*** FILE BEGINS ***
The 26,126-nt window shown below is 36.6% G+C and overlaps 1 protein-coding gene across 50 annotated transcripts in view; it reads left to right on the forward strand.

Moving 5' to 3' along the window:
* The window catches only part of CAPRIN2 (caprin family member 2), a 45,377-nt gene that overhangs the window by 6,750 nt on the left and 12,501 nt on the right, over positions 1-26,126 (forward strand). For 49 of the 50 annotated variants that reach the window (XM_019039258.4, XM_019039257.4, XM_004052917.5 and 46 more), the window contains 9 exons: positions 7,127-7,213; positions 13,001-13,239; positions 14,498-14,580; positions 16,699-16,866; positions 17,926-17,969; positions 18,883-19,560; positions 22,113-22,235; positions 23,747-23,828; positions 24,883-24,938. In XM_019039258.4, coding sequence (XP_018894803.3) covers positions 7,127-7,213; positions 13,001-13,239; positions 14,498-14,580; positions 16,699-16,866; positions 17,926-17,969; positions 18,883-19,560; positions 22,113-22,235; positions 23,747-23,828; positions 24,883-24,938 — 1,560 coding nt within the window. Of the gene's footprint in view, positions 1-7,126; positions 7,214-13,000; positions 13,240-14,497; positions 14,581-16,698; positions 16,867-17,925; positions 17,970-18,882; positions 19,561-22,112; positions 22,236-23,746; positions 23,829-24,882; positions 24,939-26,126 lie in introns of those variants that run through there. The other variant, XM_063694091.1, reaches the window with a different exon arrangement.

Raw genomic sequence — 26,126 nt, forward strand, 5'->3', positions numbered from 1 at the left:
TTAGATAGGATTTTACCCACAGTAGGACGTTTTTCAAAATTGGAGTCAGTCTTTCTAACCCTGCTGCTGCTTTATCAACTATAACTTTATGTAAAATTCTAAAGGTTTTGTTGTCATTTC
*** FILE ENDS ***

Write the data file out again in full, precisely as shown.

The 26,126-nt window shown below is 36.6% G+C and overlaps 1 protein-coding gene across 50 annotated transcripts in view; it reads left to right on the forward strand.

Moving 5' to 3' along the window:
* The window catches only part of CAPRIN2 (caprin family member 2), a 45,377-nt gene that overhangs the window by 6,750 nt on the left and 12,501 nt on the right, over positions 1-26,126 (forward strand). For 49 of the 50 annotated variants that reach the window (XM_019039258.4, XM_019039257.4, XM_004052917.5 and 46 more), the window contains 9 exons: positions 7,127-7,213; positions 13,001-13,239; positions 14,498-14,580; positions 16,699-16,866; positions 17,926-17,969; positions 18,883-19,560; positions 22,113-22,235; positions 23,747-23,828; positions 24,883-24,938. In XM_019039258.4, coding sequence (XP_018894803.3) covers positions 7,127-7,213; positions 13,001-13,239; positions 14,498-14,580; positions 16,699-16,866; positions 17,926-17,969; positions 18,883-19,560; positions 22,113-22,235; positions 23,747-23,828; positions 24,883-24,938 — 1,560 coding nt within the window. Of the gene's footprint in view, positions 1-7,126; positions 7,214-13,000; positions 13,240-14,497; positions 14,581-16,698; positions 16,867-17,925; positions 17,970-18,882; positions 19,561-22,112; positions 22,236-23,746; positions 23,829-24,882; positions 24,939-26,126 lie in introns of those variants that run through there. The other variant, XM_063694091.1, reaches the window with a different exon arrangement.

Raw genomic sequence — 26,126 nt, forward strand, 5'->3', positions numbered from 1 at the left:
TTAGATAGGATTTTACCCACAGTAGGACGTTTTTCAAAATTGGAGTCAGTCTTTCTAACCCTGCTGCTGCTTTATCAACTATAACTTTATGTAAAATTCTAAAGGTTTTGTTGTCATTTC